Absurdly funny tales of the unsuccessful efforts of the Peterkin family to become wise and of how they are helped by the "Lady from Philadelphia."
Then said Agamemnon, "I will make a library. There are some boards in the wood-shed, and I have a hammer and some nails, and perhaps we can borrow some hinges, and there we have our library!"
They were all very much pleased at the idea.
"That's the bookcase part," said Elizabeth Eliza; "but where are the books?"
So they sat and thought a little while, when Solomon John exclaimed, "I will make a book!"
They all looked at him in wonder.
"Yes," said Solomon John, "books will make us wise; but first I must make a book."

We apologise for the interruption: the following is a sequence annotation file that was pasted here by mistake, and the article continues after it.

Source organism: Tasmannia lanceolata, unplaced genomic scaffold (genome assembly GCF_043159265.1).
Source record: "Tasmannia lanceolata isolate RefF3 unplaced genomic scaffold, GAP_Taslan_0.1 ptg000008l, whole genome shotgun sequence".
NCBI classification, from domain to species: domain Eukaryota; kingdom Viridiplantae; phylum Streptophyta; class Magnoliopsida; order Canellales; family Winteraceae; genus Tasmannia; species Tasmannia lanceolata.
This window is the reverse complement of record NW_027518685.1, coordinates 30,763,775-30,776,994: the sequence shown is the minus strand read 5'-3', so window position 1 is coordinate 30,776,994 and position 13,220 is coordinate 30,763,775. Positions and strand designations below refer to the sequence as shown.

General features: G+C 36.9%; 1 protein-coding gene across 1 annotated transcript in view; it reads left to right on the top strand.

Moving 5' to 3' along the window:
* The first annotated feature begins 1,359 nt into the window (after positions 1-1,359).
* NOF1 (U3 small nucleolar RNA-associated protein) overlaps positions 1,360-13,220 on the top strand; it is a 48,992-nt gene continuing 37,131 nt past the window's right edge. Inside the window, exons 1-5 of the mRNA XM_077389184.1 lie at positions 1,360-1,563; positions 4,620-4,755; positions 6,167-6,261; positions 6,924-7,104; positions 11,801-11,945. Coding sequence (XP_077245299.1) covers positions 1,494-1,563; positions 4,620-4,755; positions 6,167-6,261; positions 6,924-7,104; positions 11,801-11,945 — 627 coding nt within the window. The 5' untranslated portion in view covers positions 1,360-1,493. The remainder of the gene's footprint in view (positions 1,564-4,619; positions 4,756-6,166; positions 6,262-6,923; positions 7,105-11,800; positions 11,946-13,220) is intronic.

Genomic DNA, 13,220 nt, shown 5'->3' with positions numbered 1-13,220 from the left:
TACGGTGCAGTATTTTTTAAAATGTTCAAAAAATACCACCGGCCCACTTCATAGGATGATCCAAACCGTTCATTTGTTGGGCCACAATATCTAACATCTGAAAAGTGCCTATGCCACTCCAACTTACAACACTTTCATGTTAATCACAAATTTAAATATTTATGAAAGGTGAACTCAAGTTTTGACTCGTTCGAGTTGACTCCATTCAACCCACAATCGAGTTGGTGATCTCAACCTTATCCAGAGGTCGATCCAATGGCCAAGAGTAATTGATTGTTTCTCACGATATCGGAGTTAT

So they went into the parlor, and sat down to make a book. But there was no ink. What should he do for ink? Elizabeth Eliza said she had heard that nutgalls and vinegar made very good ink. So they decided to make some. The little boys said they could find some nutgalls up in the woods. So they all agreed to set out and pick some. Mrs. Peterkin put on her cape-bonnet, and the little boys got into their india-rubber boo
I love this book! Hilariously charming, this is an excellent light read. The family are always falling into absurd mishaps: like trying to drive the carriage while the horse is still tied, or nearly blowing up the family with "fulminating paste" on the forth of July. But, however difficult their problem may seem, they can always turn to the sensible Lady from Philadelphia for advice. Highly recommended!